History Literature / TheDevilsDictionary

9th Nov '15 8:28:23 AM TrustBen
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-->'''Logic''', ''n''. The art of thinking and reasoning in strict accordance with the limitations and incapacities of the human misunderstanding.
9th Jun '14 8:23:19 AM Rubicon
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The infidel definition is absurd.
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* OverlyLongGag: The definition of infidel clearly follows this trope.
28th Mar '14 6:21:21 AM KorKhan
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Example Indentation, all examples should be specific. Hiding Zero Contex.Examples-
* AndIMustScream * AndZoidberg: Man "multiplies with such insistent rapidity as to infest the whole habitable earth and Canada."
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* AndIMustScream %%* AndIMustScream. Please add context before un-commenting. * AndZoidberg: Man "multiplies with such insistent rapidity as to infest the whole habitable earth and Canada."Canada".

* BrokenAesop * BrutalHonesty * BlackComedy
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%%* BrokenAesop. Please add context before un-commenting. * BrokenAesop BrutalHonesty: Bierce wrote the dictionary as a Juvenalian satire on all the hypocrisies of the civilised world, and does not pull any punches. * BrutalHonesty BlackComedy: On show throughout. See, for example, the entry on "homicide". * BlackComedyComedicSociopathy -->'''Happiness''', ''n''. An agreeable sensation arising from contemplating the misery of another.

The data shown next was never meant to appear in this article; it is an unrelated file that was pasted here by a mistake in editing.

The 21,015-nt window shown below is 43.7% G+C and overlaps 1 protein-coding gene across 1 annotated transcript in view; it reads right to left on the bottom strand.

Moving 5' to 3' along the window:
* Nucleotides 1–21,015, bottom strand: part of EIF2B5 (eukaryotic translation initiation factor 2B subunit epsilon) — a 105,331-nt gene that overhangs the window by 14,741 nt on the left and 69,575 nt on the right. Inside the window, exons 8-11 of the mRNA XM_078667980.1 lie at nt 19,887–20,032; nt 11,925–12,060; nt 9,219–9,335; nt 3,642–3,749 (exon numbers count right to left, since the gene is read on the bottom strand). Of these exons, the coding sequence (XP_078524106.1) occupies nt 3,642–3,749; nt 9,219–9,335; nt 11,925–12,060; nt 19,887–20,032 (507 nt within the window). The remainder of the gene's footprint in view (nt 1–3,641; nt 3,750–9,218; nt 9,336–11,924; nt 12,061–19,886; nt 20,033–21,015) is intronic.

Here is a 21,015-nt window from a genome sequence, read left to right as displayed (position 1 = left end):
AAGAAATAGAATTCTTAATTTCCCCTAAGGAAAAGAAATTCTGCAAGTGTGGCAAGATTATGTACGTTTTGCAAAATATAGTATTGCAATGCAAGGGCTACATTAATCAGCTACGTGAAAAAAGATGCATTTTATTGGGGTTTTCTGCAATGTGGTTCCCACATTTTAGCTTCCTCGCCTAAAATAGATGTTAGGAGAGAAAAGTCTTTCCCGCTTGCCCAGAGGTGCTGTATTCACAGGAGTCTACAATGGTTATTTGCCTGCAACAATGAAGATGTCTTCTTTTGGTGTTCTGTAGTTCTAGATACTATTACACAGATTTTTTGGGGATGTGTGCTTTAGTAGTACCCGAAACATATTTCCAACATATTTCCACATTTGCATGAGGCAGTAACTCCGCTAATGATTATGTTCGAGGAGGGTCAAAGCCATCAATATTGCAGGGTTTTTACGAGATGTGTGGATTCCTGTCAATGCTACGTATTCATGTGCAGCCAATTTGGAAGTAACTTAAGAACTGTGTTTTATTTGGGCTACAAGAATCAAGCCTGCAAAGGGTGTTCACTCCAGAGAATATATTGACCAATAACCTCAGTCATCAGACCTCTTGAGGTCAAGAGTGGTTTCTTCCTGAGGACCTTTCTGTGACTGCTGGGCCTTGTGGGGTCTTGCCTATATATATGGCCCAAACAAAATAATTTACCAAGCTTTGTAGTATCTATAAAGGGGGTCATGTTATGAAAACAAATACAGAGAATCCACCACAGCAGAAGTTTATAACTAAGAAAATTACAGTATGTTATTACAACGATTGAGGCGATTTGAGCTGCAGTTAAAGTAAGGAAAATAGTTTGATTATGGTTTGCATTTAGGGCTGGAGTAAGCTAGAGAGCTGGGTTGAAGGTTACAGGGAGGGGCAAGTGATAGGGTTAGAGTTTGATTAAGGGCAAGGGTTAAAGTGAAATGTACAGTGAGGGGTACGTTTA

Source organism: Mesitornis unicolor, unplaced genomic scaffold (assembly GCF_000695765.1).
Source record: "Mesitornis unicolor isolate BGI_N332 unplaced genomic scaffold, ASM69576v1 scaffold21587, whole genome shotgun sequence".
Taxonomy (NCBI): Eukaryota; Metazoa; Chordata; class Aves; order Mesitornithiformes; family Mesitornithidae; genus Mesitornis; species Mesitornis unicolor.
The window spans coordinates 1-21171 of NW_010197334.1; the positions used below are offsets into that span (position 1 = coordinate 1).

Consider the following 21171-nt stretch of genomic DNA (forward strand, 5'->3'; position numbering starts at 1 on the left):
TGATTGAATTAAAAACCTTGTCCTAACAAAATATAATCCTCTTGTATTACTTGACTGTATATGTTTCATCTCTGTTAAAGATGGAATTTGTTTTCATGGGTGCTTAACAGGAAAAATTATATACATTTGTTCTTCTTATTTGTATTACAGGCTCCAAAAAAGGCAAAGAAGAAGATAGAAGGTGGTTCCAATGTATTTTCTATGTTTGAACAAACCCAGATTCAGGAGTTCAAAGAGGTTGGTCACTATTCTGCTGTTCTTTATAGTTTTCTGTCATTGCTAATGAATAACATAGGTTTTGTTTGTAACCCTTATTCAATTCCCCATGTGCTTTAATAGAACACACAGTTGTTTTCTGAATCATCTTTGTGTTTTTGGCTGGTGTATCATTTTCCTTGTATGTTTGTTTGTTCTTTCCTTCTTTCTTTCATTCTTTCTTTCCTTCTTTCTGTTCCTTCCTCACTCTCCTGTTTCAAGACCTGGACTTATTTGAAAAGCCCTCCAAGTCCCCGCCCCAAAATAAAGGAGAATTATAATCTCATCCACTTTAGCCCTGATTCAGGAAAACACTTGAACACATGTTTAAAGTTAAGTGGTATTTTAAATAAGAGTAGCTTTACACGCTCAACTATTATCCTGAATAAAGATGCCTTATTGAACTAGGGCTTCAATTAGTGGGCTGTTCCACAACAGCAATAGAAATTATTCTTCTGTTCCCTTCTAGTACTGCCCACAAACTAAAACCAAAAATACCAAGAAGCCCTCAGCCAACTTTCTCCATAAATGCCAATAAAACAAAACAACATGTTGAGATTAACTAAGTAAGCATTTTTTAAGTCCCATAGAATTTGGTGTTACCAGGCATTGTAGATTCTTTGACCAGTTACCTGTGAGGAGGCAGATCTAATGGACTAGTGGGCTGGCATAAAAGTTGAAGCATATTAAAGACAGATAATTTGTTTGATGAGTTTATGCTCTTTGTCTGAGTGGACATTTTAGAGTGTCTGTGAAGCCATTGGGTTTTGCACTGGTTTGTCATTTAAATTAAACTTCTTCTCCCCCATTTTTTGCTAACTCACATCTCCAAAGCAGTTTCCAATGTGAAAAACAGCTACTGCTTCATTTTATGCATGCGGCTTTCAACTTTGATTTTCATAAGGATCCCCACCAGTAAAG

* GodIsEvil
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* GodIsEvil%%* GodIsEvil. Please add context before un-commenting

* HurricaneOfPuns
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* HurricaneOfPunsHurricaneOfPuns: Many, e.g. the above definition of "harangue".

* LiteraryAgentHypothesis: Most of the poetry is quite self-evidently written by Bierce, but he gives fake names for its "writers."
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* LiteraryAgentHypothesis: Most of the poetry is quite self-evidently written by Bierce, but he gives fake names for its "writers.""writers".

-->'''Die''', ''n''. The singular of "dice." We seldom hear the word, because there is a prohibitory proverb, "Never say die." At long intervals, however, some one says: "The die is cast," which is not true, for it is cut. [...]
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-->'''Die''', ''n''. The singular of "dice." "dice". We seldom hear the word, because there is a prohibitory proverb, "Never say die." die". At long intervals, however, some one says: "The die is cast," cast", which is not true, for it is cut. [...]

* SpoofAesop
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* SpoofAesop%%* SpoofAesop. Please add context before un-commenting.

* TakeThat: At Romanticism in general, but especially vicious against concepts of love and faith. ** And then there's this very specific target:
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* TakeThat: At Romanticism in general, but especially vicious against concepts of love and faith. ** And then there's faith. For example, this very specific target:

** The whole dictionary, really.